This is me in the 1950s. It was probably taken in Warsaw, where I lived with my family. I needed a photo for a pass to get into the Office of the State Council, where my husband worked.
I got married in Katowice, in December 1945. Before the war my husband was married to my friend. She was killed during the war in Kolomyia [now Ukraine]. So later I thought, 'What do I care which one it is?' Since I knew him from Lidka's stories and believed he was a decent man, we got together. When we met he was in the First Army, in the prosecutor's office. I didn't even know what a prosecutor is. Had I known, maybe I wouldn't have decided to be with him… And he was the prosecutor for a long time. Luckily, in 1950 they fired him, most likely because of his Jewish background, and hired a Pole in his place. He was let go before all those trials, but in his time there must have been trials, too. I don't know; he never told me and I never asked.
After the wedding we lived in Katowice. My husband was then transferred to Warsaw. I followed him in a short time, for I wasn't my own from then until the end of his life. We got an apartment which belonged to the Army: three beautiful rooms, a bathroom with a window, a maid's room. I had my first child Piotr in 1948, but he died within 12 hours. In the army hospital, in Warsaw, he was taken to the other world. In 1949 my second son, Jerzy, was born, so we hovered over him. I even went to Wroclaw [to an expert in high-risk pregnancies] to give birth to him. Then we came back to Warsaw. There was a very good nanny and a maid. So I finally went out to work. In 1954 I went on a year-long drafting course. I completed it, I even have the certificate, but I can draft just about as well as I can sew. So obviously I didn't work in that line, but as a secretary in an office of this state enterprise, Construction of Housing for Workers, BOR. First I was in the department of planning, but I just couldn't get it. Even today if they ask me to plan something, you can guess what it's going to look like. We had a manager who couldn't even sign his name, illiterate. So I said, 'I don't want anything to do with that kind of education.' Later I was the secretary of the main Director. I was bored witless, I read books, because he went to conferences every day and there was nothing for me to do. I didn't work there long, a year maybe. After that, I don't think I worked anywhere else.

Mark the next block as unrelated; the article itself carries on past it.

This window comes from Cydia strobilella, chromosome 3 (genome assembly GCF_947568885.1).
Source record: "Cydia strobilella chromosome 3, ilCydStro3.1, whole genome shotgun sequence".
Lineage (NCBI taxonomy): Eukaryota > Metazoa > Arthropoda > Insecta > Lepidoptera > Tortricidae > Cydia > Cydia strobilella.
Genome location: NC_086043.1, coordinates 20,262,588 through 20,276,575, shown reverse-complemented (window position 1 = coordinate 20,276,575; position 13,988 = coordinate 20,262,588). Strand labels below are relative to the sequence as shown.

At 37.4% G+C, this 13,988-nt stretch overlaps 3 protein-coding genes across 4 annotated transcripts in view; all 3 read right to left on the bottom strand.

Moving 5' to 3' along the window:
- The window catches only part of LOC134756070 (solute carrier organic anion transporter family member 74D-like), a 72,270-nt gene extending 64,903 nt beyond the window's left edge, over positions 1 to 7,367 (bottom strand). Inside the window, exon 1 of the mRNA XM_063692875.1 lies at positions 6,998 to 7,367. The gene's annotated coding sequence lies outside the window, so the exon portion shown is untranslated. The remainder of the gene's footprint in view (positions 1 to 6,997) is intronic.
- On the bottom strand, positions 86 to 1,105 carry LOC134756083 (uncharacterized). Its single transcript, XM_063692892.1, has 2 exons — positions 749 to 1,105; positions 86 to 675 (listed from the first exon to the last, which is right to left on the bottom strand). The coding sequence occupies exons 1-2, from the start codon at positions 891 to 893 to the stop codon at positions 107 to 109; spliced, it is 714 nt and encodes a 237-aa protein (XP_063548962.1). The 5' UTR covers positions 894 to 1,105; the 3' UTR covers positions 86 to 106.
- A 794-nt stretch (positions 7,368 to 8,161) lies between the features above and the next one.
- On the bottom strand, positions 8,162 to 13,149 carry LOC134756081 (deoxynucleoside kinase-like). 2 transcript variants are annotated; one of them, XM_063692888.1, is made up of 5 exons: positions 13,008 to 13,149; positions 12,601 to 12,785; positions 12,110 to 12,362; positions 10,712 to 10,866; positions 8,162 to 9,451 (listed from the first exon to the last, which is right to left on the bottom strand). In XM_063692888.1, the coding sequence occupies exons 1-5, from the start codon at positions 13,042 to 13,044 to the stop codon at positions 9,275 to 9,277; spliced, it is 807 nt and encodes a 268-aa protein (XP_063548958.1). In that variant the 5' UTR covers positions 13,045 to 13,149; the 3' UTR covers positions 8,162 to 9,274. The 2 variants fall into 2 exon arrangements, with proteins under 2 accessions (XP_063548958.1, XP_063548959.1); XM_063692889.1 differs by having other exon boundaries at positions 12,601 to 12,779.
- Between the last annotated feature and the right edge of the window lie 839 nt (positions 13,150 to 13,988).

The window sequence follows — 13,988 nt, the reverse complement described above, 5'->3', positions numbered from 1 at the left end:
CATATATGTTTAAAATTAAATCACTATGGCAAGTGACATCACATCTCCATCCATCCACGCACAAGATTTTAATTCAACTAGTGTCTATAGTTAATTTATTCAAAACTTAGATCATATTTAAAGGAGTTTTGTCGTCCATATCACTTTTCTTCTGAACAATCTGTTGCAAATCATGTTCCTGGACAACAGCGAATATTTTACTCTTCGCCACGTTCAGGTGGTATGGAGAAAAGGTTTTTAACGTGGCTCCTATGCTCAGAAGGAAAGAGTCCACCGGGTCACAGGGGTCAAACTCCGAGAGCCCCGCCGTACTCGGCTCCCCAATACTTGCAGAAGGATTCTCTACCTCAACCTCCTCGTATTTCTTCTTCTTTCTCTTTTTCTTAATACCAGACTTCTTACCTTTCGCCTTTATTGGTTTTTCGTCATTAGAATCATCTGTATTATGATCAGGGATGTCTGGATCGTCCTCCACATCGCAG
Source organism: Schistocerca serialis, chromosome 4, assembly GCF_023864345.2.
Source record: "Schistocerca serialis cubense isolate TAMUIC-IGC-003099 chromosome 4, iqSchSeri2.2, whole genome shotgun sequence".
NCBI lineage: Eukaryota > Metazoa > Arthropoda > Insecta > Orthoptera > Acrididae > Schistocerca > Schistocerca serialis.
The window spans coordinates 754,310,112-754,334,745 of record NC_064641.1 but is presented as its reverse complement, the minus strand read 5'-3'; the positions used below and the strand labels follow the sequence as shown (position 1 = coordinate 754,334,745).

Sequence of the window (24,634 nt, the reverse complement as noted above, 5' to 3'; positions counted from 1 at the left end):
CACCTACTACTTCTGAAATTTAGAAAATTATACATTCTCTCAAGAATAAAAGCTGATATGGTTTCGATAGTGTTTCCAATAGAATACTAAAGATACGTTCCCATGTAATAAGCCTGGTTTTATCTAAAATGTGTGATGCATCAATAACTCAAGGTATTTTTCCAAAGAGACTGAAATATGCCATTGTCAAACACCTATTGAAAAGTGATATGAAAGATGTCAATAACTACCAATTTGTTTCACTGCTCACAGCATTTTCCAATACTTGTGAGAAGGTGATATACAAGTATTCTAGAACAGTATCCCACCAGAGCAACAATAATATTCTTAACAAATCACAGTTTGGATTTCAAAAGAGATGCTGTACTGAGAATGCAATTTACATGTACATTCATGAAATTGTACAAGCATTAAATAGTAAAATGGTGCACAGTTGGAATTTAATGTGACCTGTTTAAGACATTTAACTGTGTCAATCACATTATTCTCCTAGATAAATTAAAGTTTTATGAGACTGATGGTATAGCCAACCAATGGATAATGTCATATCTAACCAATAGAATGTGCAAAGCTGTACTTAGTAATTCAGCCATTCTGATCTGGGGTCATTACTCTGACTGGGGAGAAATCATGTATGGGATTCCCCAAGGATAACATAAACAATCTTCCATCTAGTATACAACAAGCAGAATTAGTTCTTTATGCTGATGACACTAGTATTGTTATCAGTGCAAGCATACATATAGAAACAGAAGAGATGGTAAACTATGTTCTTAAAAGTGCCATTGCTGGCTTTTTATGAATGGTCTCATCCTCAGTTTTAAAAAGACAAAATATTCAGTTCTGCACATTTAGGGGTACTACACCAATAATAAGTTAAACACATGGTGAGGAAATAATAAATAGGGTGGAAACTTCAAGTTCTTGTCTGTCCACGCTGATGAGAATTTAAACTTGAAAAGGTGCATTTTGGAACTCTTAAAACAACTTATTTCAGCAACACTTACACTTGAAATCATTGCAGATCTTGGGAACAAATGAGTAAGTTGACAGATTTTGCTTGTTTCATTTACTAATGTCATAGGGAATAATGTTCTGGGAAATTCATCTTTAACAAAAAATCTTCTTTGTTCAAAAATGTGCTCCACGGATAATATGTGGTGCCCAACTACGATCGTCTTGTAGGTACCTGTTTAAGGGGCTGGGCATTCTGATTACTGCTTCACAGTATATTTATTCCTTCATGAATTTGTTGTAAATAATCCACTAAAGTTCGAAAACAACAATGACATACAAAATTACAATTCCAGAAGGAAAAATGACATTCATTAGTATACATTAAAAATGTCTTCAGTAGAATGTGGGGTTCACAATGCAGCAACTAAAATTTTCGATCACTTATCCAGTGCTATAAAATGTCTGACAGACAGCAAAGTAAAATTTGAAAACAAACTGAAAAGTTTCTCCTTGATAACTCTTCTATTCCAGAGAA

When my husband was fired in 1950, he was a colonel. He moved to Mr. Bierut's legal office. I can't remember if he worked there until Bierut's death , but afterwards he became the manager of the Office of the State Council.
During the summer we went to those government resorts, in Bulgaria, Hungary and the GDR. But I wasn't proud of that or happy about it. I knew people held it against us, particularly that we were Jews.
We had many acquaintances abroad. Before 1956, my friend from school, Zula Wermus, who survived the war in the Soviet Union, decided to go to Israel. She came to our house asking my husband what she should do. And she went, with her husband. Then, after 1956, my husband's secretary left, a colleague he really trusted, Fels. He went to Israel with his Polish wife, who wanted to go, too; she was a smart girl. The sister of my husband's first wife, Andzia, was also in Israel. She even wanted to come back, but her son, Icchak, didn't. He was 13 then, in a kibbutz he liked a lot, so they didn't come back. Our friends the Gotfryds went to West Germany. A friend of my husband's from Kolomyia went to London and worked in a bank. I didn't have anyone that close who went abroad.
I keep on wondering why I didn't think of going abroad right after the war. In 1956 when everybody was leaving I asked my husband 'Maybe we should go, too?' But he said 'Go if you want, I'm staying.' So what was I to do? Take my son and leave? I was uneducated, untrained, I didn't have anywhere to work, I didn't know what to do. So I stayed…